Putting off unpleasant tasks might be understandable if it's a case of not feeling like cutting the grass or washing the car this weekend, but in the workplace where pay rises and career advancement depend on getting things done, could procrastination damage long-term prospects?
Some researchers estimate that one in five people are chronic procrastinators, although more recent thinking suggests the behaviour is better thought of as a spectrum with degrees of severity.
It’s increasingly clear psychology plays a strong role in explaining the cause. Research last year by Fuschsia Sirois at the University of Sheffield uncovered a relationship between procrastination and mood repair, known as cognitive escape hypothesis.
“Some people tell themselves: ‘I have something I need to do and I feel negative about it, and because of that, I may do other things that I enjoy more’. Managing how they currently feel takes priority over taking action towards their goals,” says Dr Deirdre O’Shea, who lectures in work and organisational psychology at the University of Limerick.
Some procrastinators simply aren't good at managing their own time effectively, or motivating themselves, and they can be overly optimistic about the time needed to finish a job, says Dr Yseult Freeney, director of MSc Organisational Psychology at Dublin City University.
“Procrastination tends to be very hard-wired, so people have a preferred approach and they react to work they are given in a particular way.
“If they get a sense of pleasure from a particular task, they’re more likely to do that than the one that takes the harder grind. People who procrastinate are hard to change because they have convinced themselves that they work better under pressure,” she says.
The behaviour doesn’t necessarily stem from not wanting to do a good job. “Some people are perfectionists and they procrastinate when they feel they don’t have skills or resources to do a project well. Fear of failure prevents them from starting,” says Dr Freeney.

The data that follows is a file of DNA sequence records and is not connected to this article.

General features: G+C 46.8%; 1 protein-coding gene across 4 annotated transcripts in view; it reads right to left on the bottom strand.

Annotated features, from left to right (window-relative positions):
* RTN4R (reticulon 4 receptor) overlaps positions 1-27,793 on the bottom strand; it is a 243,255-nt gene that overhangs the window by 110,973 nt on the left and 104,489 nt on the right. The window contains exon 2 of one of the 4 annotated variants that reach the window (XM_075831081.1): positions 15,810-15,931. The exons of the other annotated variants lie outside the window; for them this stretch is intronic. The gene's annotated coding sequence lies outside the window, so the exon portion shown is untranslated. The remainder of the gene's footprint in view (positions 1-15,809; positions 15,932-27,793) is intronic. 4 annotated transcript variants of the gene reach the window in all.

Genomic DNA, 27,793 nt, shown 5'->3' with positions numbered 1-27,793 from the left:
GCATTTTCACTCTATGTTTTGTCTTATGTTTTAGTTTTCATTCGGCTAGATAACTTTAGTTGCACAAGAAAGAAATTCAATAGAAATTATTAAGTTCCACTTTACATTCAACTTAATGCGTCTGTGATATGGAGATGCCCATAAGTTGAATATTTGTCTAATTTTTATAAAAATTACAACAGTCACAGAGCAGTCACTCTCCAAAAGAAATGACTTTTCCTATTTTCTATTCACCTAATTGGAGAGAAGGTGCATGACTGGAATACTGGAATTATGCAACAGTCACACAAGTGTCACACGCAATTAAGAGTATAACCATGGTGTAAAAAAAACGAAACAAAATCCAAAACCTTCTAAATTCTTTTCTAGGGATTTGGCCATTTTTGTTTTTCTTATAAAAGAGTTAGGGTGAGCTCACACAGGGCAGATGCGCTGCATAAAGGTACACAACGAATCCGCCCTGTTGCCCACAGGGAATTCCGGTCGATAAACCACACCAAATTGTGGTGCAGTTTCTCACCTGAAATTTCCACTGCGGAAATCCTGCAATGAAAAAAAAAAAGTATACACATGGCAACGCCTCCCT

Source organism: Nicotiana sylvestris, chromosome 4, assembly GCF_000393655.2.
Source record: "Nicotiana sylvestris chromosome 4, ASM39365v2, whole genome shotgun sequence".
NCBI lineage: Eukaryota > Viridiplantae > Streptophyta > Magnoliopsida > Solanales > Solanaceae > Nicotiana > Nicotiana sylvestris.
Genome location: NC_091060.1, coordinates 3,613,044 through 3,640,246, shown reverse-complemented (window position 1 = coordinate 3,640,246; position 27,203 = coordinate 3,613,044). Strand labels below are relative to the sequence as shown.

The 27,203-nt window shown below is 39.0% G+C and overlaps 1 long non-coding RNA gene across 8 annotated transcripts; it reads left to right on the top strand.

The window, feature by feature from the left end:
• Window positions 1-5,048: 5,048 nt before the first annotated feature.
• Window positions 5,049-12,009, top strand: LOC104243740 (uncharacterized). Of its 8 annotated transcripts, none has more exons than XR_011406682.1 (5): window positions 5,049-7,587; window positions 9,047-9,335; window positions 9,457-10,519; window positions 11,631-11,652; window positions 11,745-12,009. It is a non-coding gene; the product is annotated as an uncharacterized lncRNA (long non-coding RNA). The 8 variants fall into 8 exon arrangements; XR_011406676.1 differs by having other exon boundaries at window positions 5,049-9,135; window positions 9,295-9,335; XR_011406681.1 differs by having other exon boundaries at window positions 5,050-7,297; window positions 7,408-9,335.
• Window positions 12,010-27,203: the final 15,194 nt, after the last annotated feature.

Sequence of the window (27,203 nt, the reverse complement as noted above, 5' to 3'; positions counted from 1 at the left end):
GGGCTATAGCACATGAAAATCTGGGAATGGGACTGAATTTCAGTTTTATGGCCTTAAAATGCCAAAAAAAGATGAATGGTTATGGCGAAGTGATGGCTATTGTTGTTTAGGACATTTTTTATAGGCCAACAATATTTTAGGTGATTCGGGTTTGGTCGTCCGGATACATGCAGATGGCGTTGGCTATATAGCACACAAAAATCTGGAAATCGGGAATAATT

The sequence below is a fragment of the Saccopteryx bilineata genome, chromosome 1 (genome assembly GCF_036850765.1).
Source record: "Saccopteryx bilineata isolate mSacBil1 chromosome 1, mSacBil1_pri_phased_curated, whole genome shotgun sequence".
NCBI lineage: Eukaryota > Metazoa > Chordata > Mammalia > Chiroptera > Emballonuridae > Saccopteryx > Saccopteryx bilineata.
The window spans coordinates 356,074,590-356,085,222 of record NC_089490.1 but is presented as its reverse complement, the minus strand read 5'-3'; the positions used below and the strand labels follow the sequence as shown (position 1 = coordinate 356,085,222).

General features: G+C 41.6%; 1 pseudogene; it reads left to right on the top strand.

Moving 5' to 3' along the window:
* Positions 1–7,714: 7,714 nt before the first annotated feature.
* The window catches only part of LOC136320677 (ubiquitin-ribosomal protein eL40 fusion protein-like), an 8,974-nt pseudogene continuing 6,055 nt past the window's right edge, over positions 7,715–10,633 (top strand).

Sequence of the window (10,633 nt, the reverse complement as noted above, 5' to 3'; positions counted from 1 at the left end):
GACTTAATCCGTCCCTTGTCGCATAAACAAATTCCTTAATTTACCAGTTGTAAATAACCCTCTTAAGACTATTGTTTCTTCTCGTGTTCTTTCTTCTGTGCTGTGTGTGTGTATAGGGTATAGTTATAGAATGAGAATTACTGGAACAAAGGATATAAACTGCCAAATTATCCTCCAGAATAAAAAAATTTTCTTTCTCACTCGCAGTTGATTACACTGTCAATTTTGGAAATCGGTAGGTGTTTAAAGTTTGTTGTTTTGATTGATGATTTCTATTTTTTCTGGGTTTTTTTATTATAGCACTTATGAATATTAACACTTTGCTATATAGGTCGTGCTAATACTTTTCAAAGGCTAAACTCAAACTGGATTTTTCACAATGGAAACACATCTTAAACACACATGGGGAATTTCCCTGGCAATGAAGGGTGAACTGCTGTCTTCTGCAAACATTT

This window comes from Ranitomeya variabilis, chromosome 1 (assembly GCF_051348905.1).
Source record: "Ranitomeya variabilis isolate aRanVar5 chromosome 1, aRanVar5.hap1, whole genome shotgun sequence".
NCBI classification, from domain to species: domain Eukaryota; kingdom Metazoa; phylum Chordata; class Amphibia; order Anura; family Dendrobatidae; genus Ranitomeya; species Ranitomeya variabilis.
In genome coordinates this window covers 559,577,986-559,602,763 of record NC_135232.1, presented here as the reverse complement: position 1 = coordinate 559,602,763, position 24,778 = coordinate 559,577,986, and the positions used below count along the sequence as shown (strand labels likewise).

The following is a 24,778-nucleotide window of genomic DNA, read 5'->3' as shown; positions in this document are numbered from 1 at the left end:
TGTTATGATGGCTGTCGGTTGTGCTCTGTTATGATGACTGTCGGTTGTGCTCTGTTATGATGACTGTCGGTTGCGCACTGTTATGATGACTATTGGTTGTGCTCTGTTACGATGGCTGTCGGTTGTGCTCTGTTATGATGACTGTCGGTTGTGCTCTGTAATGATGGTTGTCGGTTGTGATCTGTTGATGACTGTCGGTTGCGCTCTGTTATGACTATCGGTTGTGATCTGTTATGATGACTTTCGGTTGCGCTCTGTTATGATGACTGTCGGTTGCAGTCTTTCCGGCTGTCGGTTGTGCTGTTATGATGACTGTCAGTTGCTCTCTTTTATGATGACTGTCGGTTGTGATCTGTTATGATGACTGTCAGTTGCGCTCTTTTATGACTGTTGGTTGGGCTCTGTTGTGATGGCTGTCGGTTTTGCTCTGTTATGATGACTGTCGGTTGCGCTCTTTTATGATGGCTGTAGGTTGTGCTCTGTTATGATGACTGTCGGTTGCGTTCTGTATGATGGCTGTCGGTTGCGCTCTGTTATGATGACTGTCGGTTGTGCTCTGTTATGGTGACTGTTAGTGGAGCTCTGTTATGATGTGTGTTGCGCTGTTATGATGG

Even if the reasons for procrastinating vary, the results for a person’s career are consistent: a 2013 study of more than 22,000 people by academics at the University of Calgary showed higher levels of procrastination were associated with lower salaries, shorter duration of employment and a greater likelihood of being unemployed or underemployed rather than working full-time.
It’s also the cause of significant friction between coworkers.
Dr Freeney carries out team-building exercises for companies, where she has found a clash of working styles triggered by procrastination is one of the greatest sources of tension in a company.
“A manager who is very disciplined and organised and who doesn’t leave things until the last minute finds it very difficult to cope with subordinates who do, so it can lead to tensions between the pair.
“It can mean managers are less likely to assign important, time-sensitive tasks to that person. Someone who procrastinates could lose out on the opportunity to work on tasks that could give them a lot of exposure in the organisation,” she says.
Most people who procrastinate are aware they do so and want to fix the problem. Dr Freeney advises taking steps such as starting with the least preferred task on a given day, or responding to email in batches so it doesn’t distract from the work in hand.
Dr O’Shea recommends using calendar apps to mark progress by breaking down work into a series of mini-tasks to complete in a given day. “People who procrastinate can use this to see if they are actually making realistic plans. In that case, what they need to change is not procrastination, but allocating sufficient time to a task. It’s a tool to help rather than a tool to beat yourself up with,” she says.